How to write effective snapshot tests

Disclaimer: The opinions expressed in this article are my own, and do not reflect my employer’s opinions or anyone else’s.

Snapshot tests are not the savior to our test coverage needs we expect them to be. In fact, they can be quite the opposite. In this article we’ll discuss what a snapshot test is and how to use them more effectively in your code.

What is a snapshot test?

A typical snapshot test case renders a UI component, takes a snapshot, then compares it to a reference snapshot file stored alongside the test. The test will fail if the two snapshots do not match: either the change is unexpected, or the reference snapshot needs to be updated to the new version of the UI component.

source: https://jestjs.io/docs/snapshot-testing

This is fine when testing static pages or small components, but modern single page applications are full of dynamic, constantly changing views that are dependent on the data passed to them.

Any component larger than a single element such as button span or div is most likely going to have changing content. Since we’re not typically testing functionality with our style, layout, and text content, there’s little value added by adding a snapshot test.

It might even be a hinderance.

Snapshot tests can decrease developer productivity

Let’s say we have a Button component and we’re importing it to a Checkout page:

In this example, Button already has a snapshot test. But now we create a Checkout page that imports this Button. And because our coworkers won’t approve the pull request without some testing, we add a snapshot test because it’s easy and instills a sense of security. This is where the trouble starts.

Fast forward a few weeks and we’ve snapshotted 30 pages in our codebase that import Button and we need to make a change to Button. So we make our change and update the local snapshot test for Button but when we go to push our changes… suddenly all 30 of those pages need to have their snapshot tests updated also. A tedious and pointless task.

So how do we fix this?

Use intention when writing unit tests

In the aforementioned Button example, we can run npm run test —- -u to update the snapshot for us, but all we’ve done is add yet another useless task for developers to do before committing their code. We’ve lost the intention in our unit testing which is to make sure our code does mission critical stuff despite our constant iterations and improvements. Rather than snapshotting the whole component, we should capture the mission critical stuff to the Checkout page, such as the items list. Here’s a better way to test the same code:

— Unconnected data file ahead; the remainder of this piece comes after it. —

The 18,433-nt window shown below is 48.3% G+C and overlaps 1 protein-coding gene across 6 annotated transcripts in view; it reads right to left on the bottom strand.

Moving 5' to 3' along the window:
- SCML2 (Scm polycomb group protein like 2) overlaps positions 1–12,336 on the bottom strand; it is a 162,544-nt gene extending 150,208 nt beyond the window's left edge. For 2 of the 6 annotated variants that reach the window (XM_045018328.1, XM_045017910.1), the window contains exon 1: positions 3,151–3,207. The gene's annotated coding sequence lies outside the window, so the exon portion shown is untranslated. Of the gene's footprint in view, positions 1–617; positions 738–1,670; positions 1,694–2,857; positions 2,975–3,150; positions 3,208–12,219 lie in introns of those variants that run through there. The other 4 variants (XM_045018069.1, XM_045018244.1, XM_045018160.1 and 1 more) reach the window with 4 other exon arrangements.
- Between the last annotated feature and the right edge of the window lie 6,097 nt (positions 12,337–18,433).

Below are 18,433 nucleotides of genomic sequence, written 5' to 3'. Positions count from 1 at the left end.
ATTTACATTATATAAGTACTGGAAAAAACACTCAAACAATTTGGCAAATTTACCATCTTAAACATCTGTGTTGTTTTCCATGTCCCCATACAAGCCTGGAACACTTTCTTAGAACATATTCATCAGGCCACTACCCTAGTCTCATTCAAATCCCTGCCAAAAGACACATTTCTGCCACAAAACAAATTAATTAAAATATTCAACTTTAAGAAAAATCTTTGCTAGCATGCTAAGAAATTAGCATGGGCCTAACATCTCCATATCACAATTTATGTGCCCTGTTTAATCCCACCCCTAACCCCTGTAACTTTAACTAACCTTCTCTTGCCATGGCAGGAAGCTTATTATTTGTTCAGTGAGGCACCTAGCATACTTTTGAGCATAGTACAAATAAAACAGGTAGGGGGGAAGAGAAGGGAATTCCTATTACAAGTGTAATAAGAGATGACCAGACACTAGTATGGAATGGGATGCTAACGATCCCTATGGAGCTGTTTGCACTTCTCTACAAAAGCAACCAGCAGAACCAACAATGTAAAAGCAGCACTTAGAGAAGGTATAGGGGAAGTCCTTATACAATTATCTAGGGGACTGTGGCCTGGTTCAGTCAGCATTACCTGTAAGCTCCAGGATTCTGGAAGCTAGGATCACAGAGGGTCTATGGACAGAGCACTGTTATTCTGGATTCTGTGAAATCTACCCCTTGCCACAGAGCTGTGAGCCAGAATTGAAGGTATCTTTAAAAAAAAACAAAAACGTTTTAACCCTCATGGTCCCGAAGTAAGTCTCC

A granular approach to unit testing is less likely to require maintenance as developers iterate and add to existing features. It also means when tests fail, it’s because the core intent of the component has changed. Now we have to think about how our tests should change and not just run a command to update them.

When should I use a snapshot test?

There are two instances where I have found snapshot tests to be extremely effective:

  1. When testing small, static, components, we can use DOM/React queries to generate inline snapshots to verify we’re satisfying mission critical render logic in our component. This is how most testing libraries suggest using snapshots, instead of capturing entire pages or large features.
  2. When creating reusable code, such as a component library, a snapshot test can help developers rely on simpler components to look the same way no matter where they’re used.

When should I NOT use a snapshot test?

  1. When testing large components or entire webpages with the exception of long standing static pages, such as documentation.
  2. When testing functionality. Instead try using assertions whenever possible.

A final though on preventing regressions

A common argument for adding snapshot tests is preventing regressions. Most modern codebases already use automation testing, such as Cypress or Capybara, and have QA on staff whose entire job is to run test suites that ensure we haven’t caused unforeseen regressions. A pdiff tool can be extremely useful when trying to prevent regressions also. Unit testing with snapshots is not meant to replace any of these incredible tools or processes already at our disposal.

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